Had your average drive-in movie theater screen been constructed with a curtain, then Stu Segall’s Drive-In Massacre would have definitely called for the pulling of such. That is not to say Drive-In Massacre is a “bad” film: truth be told, it’s actually quite awful ‒ though, in this particular instance, its sheer incompetence is actually the film’s saving grace! Rather, the jaw-droppingly unbelievable 1976 independent no-budget wonder from Southern California was made on little more than a whim and a prayer once it became all too clear the once-popular form of outdoor motion picture entertainment was coming to an unceremonious conclusion.
Keeping in line with Peter Bogdanovich’s unsettling 1968 masterpiece Targets, Drive-In Massacre centers on an unseen assailant stalking the grounds of a local theater. Since drive-ins were notoriously known in the mid ’70s as a great hangout for horny couples who were unable to afford a hotel room and the voyeuristic creeps who enjoyed watching same, a darkened parking lot where everyone is engrossed with trying to understand what’s coming out of their tinny-sounding, usually malfunctioning window-mounted speaker is the perfect place to go on a killing spree. And it doesn’t take very long at all for our unknown madman to strike.
We begin with two of the clumsiest executions ever captured on film. Thankfully, thanks to their unique form of gracelessness, they automatically escalate from being hilariously awful to utterly brilliant. This prompts a pair of doughy doppelgänger detectives ‒ both of whom look like they could be Joe Don Baker’s stand-ins from Mitchell‒ to look into the mess, only to meander about fruitlessly as they fail to catch so much as a clue. Both characters are represented by John F. Goff and Bruce Kimball, neither of whom use their real name in this cheapo exploitation flick. But then, hardly anyone does in this non-union masterpiece: in fact, nearly every name in the credits is an alias.
The aforementioned Goff does, however, use his own name in the writing department, wherein he shares credit with his close friend, character actor George “Buck” Flower. The late Mr. Flower himself ‒ a stalwart fixture in low-budget movies ranging from horror (he and Goff played a pair of doomed sailors in John Carpenter’s The Fog) to exploitation to family friendly fare (see: the Wilderness Family series), wherein he usually played a drifter ‒ also makes an (uncredited) appearance in this 74-minute messterpiece as a machete-wielding suspect in a warehouse; a lengthy, completely unrelated scene which co-stars Flower’s daughter Verkina.
Goff and the Flowers ‒ as well as many of Drive-In Massacre‘s crew ‒ also worked on another 1976 exploitation flick, Matt Cimber’s unsettling The Witch Who Came from the Sea, which recently saw a Blu-ray release as part of Arrow Video’s magnificent American Horror Project, Vol. 1. But whereas Cimber’s disturbing drama is nothing to laugh at, Stu Segall’s Drive-In Massacre is the type of flick you can genuinely kick back and enjoy hearty chuckles aplenty to after a few beers (or whatever your particular poison may be) as its intentionally listless attempt at a story pans out. (And just wait until you get to that hilarious gimmick ending!)
Following its limited engagements on outdoor screens, Drive-In Massacre became a less-than-prominently featured attraction on another circuit: the incredible world of analog videocassette rental outlets of the early ’80s. Anyone who regularly perused the dusty shelves of their local (and now, defunct) mom and pop video store probably remembers seeing its classic oversized box and artwork ‒ which was quite often a victim of another kind of massacring itself, as many stores began trimming down the big boxes in order to make more space. Yet, despite its second half-life on VHS, Stu Segall’s cult classic has been and always will be a feature made for drive-ins.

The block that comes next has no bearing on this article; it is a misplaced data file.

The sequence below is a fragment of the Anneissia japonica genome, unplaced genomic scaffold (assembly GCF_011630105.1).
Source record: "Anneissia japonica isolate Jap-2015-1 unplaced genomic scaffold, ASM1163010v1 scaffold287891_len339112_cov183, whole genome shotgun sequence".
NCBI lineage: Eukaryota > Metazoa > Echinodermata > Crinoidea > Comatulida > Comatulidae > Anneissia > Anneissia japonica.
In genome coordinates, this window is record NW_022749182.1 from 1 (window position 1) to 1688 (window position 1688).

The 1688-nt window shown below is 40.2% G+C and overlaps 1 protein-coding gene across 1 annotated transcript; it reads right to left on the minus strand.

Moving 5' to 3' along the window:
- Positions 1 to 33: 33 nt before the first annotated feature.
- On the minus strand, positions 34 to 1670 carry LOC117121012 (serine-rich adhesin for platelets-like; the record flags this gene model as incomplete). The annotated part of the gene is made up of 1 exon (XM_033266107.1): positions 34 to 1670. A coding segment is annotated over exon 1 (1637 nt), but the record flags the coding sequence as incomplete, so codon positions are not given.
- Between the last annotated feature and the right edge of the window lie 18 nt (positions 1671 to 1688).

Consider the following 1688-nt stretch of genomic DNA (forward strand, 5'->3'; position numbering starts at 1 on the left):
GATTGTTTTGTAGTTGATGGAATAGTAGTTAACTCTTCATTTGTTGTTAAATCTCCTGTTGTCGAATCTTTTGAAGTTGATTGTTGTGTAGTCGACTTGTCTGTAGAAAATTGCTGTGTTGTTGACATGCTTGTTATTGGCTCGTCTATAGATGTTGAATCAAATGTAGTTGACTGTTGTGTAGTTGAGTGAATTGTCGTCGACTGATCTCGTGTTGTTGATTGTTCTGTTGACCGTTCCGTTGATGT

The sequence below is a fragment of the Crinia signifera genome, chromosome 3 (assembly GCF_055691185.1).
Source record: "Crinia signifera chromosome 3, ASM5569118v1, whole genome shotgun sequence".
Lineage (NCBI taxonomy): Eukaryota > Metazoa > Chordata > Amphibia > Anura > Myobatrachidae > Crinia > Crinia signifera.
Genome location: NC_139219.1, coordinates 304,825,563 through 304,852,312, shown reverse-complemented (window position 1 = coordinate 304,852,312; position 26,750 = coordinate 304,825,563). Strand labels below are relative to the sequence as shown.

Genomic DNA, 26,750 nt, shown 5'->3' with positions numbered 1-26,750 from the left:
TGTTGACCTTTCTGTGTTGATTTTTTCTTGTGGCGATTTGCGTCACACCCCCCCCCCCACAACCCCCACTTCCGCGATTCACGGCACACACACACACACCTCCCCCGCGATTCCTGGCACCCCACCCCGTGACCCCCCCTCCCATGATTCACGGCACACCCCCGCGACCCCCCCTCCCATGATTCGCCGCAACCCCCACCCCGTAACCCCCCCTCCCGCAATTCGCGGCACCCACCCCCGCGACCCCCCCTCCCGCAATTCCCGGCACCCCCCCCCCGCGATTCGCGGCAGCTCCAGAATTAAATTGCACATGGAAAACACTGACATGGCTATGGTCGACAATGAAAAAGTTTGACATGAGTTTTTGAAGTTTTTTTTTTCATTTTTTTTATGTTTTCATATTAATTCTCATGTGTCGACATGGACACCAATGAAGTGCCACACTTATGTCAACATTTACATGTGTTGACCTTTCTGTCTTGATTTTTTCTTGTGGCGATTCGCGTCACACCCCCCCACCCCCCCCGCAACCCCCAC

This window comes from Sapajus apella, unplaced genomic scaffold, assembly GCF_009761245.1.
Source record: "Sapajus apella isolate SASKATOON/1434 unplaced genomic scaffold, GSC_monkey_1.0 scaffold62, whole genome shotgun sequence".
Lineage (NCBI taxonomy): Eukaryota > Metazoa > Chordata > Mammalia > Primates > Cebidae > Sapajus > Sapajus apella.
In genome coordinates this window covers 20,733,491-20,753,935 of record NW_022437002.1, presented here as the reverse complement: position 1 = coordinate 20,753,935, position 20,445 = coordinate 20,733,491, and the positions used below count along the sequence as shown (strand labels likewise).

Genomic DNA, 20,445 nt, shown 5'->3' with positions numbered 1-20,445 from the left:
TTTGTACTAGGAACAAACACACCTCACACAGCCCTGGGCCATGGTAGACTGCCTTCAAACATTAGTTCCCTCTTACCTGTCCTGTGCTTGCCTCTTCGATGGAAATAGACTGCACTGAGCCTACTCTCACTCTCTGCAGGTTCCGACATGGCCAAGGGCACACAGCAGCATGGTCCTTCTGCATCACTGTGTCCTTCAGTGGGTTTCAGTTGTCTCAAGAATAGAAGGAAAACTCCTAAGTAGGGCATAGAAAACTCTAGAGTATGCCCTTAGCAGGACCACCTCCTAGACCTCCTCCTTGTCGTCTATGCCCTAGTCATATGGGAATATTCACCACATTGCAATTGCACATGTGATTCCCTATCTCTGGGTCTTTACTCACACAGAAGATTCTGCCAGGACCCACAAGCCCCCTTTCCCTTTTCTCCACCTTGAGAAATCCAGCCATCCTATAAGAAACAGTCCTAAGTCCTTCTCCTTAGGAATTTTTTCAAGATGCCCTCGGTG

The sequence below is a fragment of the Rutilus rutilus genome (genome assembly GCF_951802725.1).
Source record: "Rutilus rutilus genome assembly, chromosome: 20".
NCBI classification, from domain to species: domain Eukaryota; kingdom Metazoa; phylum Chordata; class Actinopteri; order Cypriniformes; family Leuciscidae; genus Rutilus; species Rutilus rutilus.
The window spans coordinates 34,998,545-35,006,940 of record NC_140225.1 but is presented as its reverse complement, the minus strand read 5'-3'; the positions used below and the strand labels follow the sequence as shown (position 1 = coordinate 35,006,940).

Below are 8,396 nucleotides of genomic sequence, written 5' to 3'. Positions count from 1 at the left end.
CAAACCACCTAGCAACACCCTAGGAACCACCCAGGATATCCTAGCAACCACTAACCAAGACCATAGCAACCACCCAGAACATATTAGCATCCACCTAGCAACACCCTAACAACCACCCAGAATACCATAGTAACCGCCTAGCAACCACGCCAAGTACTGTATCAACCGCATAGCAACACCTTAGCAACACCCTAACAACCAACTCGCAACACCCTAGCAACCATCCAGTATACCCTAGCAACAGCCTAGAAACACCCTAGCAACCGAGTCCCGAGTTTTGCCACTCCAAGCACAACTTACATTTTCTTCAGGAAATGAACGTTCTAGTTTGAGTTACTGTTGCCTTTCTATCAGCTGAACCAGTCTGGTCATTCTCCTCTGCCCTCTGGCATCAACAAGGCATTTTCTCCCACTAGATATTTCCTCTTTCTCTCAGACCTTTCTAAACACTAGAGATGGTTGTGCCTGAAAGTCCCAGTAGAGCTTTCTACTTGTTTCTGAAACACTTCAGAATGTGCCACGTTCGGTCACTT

In fact, we owe the drive-in an even greater debt than you may realize, as the beautiful negative used for this must-have Blu-ray release from Severin Films was found in the sacred ruins of a former drive-in in Oxnard, California! Presented complete with reversible cover art (you VHS lovers know what to expect), Severin’s loving ode to this proto-slasher features an audio commentary with Mr. Stu Segall himself, who also pops up in an interview filmed for a Region B UK Blu-ray. New interviews with John F. Goff and actor Norm Sheridan are also included, as is an illiterate trailer and Easter Egg preview for C.B. Hustlers, another Goff/Segall collaboration featuring the busty talents of Uschi Digard.
Sporting a transfer that blows the UK release clear out of the pond, Severin Film’s beautiful presentation of this very minor B movie from the golden era of outdoor movie theater is, in my delusional opinion, a title of important significance, historically speaking. Not only is it the closest many viewers will probably ever get to an actual drive-in theater experience, but it is also a pretty darn good example of the truly bizarre lengths some people went to in order to make a buck during the drive-in craze. Everyone who walked in to work on Drive-In Massacre did so just to have a good time, and that is ‒ without a doubt ‒ the best mindset to approach this cult classick with.
Open the windows, turn down the lights, reroute your entire sound setup into the left speaker, sit back (maybe tear a hole in the bottom of your popcorn bag just for old time’s sake, I dunno), and take in this delightfully dumb work of anti-art as it was meant to be taken in: not at all in the least bit serious whatsoever.